If you are planning to fish Raystown Lake, Foster Joseph Sayers Lake, Penns Creek or any of five other selected waterways around the state of Pennsylvania between now and July 14, you might want to take few minutes to go online and register for the special "Wanna Go Fishing for Millions?" promotion sponsored by Cabela's in partnership with the Pennsylvania Fish and Boat Commission.
Doing so could give you a chance to catch a fish worth a million bucks - or more.
The contest is a national event that officially started on May 14 and runs through July 14. More than 1,000 fish were tagged and released in 67 selected waters in 19 states that have Cabela's retail stores. One of those tagged fish will potentially be the grand-prize winner, which could pay the lucky angler who catches it from $100,000 to more than $1 million, depending on when and how the fish qualifies. Additional prizes include a $10,000 Cabela's shopping spree, "First in State" prize packages worth about $900 each, and a prize pool of merchandise prizes with a total value of $47,000.
Complete rules, prize information and angler registration are available at the websites of Cabela's (www.cabelas.com) and the PFBC (www.fishandboat.com). It is most important to remember that an angler must be registered in the contest before the fish is caught to be eligible for any prizes during the contest.
From a practical standpoint, this promotion offers a whole lot of sizzle and very little steak. First, if someone does claim the million-dollar grand prize, it will be in the form of an annuity that will be dribbled out at a meager $20,000 a year for 50 years. At that rate, not many folks would be able to call the boss and quit their regular job.
And if the number of tagged fish released is about equal in each of the eligible waters throughout the country, that shakes out to about 15 fish per waterway. And only one fish in just one body of water has the potential to be worth a million bucks - at least that is if I'm understanding the rules correctly, which are only slightly less complicated than the Federal tax code. I'm no statistician, but I would say the odds are better that someone could be struck by lightning, hit by a meteorite and win the lottery all on the same day rather than catch the grand-prize fish in this deal. But if you do fish any of the waters included in the contest, you might want to take a minute to register - just in case.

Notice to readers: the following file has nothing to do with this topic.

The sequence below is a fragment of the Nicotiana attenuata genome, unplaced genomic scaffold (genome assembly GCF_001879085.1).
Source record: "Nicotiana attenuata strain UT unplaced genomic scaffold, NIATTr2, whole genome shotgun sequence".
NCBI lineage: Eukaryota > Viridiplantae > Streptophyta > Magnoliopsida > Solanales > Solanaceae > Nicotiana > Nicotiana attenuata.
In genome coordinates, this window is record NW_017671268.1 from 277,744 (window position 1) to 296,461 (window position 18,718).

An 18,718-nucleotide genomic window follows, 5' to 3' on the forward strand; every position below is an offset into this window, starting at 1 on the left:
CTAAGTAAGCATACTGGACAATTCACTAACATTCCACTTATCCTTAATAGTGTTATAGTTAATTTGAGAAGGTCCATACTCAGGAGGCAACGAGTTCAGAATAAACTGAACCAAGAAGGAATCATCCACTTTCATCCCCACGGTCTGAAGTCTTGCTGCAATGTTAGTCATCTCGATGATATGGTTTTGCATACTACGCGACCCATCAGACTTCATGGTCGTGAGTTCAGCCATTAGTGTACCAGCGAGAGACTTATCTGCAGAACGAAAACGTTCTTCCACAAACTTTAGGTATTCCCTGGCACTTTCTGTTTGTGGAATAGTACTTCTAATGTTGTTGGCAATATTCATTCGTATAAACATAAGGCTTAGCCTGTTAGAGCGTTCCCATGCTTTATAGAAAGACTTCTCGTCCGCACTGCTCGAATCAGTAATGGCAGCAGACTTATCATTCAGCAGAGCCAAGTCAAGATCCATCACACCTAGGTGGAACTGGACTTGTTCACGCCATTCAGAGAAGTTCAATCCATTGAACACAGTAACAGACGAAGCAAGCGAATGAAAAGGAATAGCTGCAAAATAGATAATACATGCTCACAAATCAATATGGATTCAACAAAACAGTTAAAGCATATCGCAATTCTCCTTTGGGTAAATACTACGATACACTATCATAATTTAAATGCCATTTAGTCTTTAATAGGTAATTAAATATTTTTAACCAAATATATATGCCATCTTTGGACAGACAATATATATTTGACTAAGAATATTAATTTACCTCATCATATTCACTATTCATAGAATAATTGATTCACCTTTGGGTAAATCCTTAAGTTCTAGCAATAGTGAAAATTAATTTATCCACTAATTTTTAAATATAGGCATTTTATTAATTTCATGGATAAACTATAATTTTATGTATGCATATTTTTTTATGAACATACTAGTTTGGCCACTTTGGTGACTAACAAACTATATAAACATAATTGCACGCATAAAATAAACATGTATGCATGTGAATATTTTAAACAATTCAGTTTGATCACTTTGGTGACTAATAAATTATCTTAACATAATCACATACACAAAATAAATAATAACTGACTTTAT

Here are the eight Pennsylvania waters included in the "Wanna Go Fishing for Millions?" contest and the species of fish that have been tagged there. Raystown Lake, an 8,000-acre lake in Huntingdon County, will have tagged largemouth bass and walleye. Foster Joseph Sayers Lake, a 1,730-acre reservoir located in Bald Eagle Creek State Park in Centre County, will have tagged largemouth and smallmouth bass. Penns Creek, which begins in Centre County and flows through Mifflin and Union counties before joining the Susquehanna River in Snyder County, will have tagged rainbow trout. Lake Arthur, a 3,200-acre lake located within Moraine State Park in Butler County, will have tagged largemouth bass and walleye. The Emsworth Pool of the Three Rivers in Pittsburgh will have tagged smallmouth bass. The 3,300-acre Presque Isle Bay in Presque Isle State Park in Erie County will have tagged largemouth bass. Lake Nockamixon, a 1,450-acre lake located within Nockamixon State Park in Bucks County, will have tagged largemouth bass. Lake Wallenpaupack, a 5,700-acre lake located in Pike and Wayne counties, will have tagged smallmouth bass and walleye.
Now you might have noticed, as I did, that on seven of the eight waters in the contest, the target species is largemouth bass, smallmouth bass or both, yet bass season on all those waters does not open for almost another month. Furthermore, according to current fishing regulations, no fishing tournaments for bass are permitted on any waters in Pennsylvania during 2011 from April 16 through June 17, but bass fishing is permitted during that window as long as any bass caught is immediately released.
Anglers catching a tagged fish need only remove the tag and then release the fish to qualify for any contest prizes, so there should be no problem complying with the laws on an individual basis. In the bigger picture, however, "Wanna Go Fishing for Millions?" apparently doesn't qualify as a fishing tournament in the eyes of the PFBC even though it has the potential to put many times more anglers on the water targeting bass during the so-called closed season than conventional bass tournaments ever could here in Pennsylvania.
Couldn't have anything to do with the money, could it?